Checks are no longer in the mail for about 10,000 Californians a day who are getting new state-issued Visa debit cards to access disability benefits.
The California Employment Development Department expects to have the cards in the hands of 400,000 people by March. The cards will give recipients faster, more secure access to their cash at Bank of America network ATMs.
The switch enables recipients to have their benefits directly deposited into bank accounts and to avoid check-cashing fees. There also are no fees charged for using network ATMs and for making up to two transactions weekly with out-of-network machines.
"Once we get all of our disability and paid-family-leave insurance customers switched over to the more convenient debit cards, we will work to transition the much larger unemployment insurance program in June," EDD Chief Deputy Director Pam Harris said.
Eventually, the state will stop issuing checks for all the the employment-related programs, Harris said.
The new program is being put into place at no cost to the state: Bank of America is covering its costs by charging fees to participating merchants that honor the new California cards.
The state expects to save about $4 million annually in printing, paper and postage costs once the debit card program if fully operational.
Auto commercials on the Super Bowl XLV broadcast had mixed results in generating interest in the products they were pitching, according to auto information company Edmunds.com.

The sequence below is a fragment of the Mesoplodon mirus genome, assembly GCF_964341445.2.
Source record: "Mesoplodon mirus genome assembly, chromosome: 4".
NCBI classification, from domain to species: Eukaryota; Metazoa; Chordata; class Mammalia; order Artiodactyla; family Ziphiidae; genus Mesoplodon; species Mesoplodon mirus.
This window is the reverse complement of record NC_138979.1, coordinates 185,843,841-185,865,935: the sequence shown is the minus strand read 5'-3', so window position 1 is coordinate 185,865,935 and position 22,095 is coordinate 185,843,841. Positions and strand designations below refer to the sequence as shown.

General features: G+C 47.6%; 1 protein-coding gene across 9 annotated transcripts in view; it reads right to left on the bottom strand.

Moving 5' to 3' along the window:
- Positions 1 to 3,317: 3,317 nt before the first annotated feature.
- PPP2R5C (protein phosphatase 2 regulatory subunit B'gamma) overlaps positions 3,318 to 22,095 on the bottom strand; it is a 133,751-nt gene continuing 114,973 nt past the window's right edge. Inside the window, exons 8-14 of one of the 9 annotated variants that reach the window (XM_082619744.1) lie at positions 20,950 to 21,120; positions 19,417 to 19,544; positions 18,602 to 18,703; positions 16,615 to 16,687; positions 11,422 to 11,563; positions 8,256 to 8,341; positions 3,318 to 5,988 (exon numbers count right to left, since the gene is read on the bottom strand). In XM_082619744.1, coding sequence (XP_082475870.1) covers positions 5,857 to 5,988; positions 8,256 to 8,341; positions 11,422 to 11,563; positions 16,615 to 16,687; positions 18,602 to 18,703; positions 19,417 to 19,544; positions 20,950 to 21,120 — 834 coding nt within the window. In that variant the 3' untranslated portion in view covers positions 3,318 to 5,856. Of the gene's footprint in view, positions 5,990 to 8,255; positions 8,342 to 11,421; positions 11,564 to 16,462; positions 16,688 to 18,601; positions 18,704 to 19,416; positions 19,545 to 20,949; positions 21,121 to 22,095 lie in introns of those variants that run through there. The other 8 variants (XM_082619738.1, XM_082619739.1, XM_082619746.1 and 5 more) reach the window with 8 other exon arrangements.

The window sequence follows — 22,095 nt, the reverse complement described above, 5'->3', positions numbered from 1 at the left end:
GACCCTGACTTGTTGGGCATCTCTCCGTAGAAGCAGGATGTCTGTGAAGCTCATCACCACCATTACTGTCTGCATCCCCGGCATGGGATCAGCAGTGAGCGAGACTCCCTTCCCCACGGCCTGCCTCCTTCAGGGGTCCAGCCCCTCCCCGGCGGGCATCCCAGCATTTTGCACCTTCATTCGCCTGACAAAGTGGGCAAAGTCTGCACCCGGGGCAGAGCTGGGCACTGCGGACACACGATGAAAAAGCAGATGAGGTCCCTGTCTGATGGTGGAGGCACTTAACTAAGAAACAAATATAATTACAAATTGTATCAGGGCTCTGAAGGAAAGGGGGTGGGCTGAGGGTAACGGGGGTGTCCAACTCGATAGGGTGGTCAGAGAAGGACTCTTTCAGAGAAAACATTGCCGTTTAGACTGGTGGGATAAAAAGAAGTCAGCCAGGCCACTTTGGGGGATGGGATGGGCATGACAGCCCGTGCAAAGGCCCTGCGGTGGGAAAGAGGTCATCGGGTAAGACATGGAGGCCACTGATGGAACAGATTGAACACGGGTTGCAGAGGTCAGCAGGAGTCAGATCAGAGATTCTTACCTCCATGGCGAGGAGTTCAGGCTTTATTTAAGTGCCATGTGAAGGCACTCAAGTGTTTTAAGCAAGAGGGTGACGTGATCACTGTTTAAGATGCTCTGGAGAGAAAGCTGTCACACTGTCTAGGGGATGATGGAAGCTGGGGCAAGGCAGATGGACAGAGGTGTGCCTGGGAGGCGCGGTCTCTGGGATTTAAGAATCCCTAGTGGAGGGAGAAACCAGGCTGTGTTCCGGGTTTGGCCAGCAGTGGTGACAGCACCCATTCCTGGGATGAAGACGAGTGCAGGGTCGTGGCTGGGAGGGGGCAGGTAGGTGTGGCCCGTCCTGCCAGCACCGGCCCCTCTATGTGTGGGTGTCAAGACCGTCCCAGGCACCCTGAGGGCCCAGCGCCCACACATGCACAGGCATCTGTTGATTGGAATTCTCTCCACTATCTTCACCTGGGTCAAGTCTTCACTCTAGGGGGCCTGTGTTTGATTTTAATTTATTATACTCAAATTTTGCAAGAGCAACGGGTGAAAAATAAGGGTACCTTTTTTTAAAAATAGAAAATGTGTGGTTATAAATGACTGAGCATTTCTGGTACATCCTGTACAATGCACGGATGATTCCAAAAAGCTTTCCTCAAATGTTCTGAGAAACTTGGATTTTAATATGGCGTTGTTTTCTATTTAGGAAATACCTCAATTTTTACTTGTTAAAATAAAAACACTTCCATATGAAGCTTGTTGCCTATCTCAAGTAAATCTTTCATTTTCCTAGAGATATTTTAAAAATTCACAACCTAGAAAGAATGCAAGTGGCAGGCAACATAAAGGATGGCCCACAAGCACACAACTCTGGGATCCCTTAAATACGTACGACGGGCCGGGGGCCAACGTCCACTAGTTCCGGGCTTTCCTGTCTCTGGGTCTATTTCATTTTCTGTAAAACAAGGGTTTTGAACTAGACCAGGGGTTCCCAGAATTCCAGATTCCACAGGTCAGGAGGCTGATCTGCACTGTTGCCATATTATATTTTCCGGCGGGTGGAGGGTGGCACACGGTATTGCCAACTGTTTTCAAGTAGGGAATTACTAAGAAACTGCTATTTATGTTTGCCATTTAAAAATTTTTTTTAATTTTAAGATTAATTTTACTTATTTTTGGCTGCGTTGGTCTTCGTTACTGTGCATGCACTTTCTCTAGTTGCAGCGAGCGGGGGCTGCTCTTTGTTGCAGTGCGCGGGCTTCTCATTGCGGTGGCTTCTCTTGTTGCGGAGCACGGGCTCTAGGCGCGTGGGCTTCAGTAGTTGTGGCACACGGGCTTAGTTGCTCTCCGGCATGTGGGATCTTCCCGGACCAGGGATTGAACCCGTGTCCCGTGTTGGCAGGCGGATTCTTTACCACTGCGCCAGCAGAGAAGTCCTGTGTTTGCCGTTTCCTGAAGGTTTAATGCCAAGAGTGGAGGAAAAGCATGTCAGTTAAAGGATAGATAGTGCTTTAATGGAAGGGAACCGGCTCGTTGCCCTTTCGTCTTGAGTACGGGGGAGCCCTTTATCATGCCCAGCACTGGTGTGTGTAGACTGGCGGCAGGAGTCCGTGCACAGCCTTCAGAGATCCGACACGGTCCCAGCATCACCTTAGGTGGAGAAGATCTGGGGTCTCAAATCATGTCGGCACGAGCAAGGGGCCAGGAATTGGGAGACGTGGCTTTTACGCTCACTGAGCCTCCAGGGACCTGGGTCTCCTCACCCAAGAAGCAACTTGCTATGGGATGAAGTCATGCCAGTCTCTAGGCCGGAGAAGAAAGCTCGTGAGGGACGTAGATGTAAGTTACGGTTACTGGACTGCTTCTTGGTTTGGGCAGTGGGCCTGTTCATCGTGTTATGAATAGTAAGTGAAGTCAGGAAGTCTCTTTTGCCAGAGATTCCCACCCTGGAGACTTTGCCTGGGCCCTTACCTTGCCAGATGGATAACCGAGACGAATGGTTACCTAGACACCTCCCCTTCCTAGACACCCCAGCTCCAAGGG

Chrysler and Volkswagen had the biggest increase in people searching Edmunds.com after the broadcast of the advertisements; Chevrolet, Hyundai and the German luxury auto brands had less success.
Chrysler aired a two-minute “Imported From Detroit” ad during the third quarter that used singer Eminem to make the case that Chrysler, working in the heart of America, can put out cool vehicles.
Edmunds.com said traffic for the Chrysler brand shot up 267% in the hours after the commercial aired, including a 1,619% spike for the new Chrysler 200.
“Chrysler’s ad reaffirmed the company’s loyalties to Detroit in an emotionally powerful way, and it looks like viewers responded to that message in a major way,” said Michelle Krebs, an Edmunds.com analyst.
Volkswagen also scored with commercials for the Beetle and the Passat. Traffic rose 271% for the Beetle after the computer-animated ad aired in the fourth quarter. The Passat, whose second-quarter ad featuring a child dressed like Darth Vader who attempts to use "the force" to manipulate various objects, including the new Passat, saw its traffic surge 114%.
Chevrolet and Hyundai had comparatively modest traffic gains after their commercials.
Meanwhile, traffic for the Audi A8 rose only 14% after its “Release the Hounds” ad in the first quarter, while Edmunds.com measured no lift at all for BMW after the “Defying Logic” ad for the X3 in the second quarter.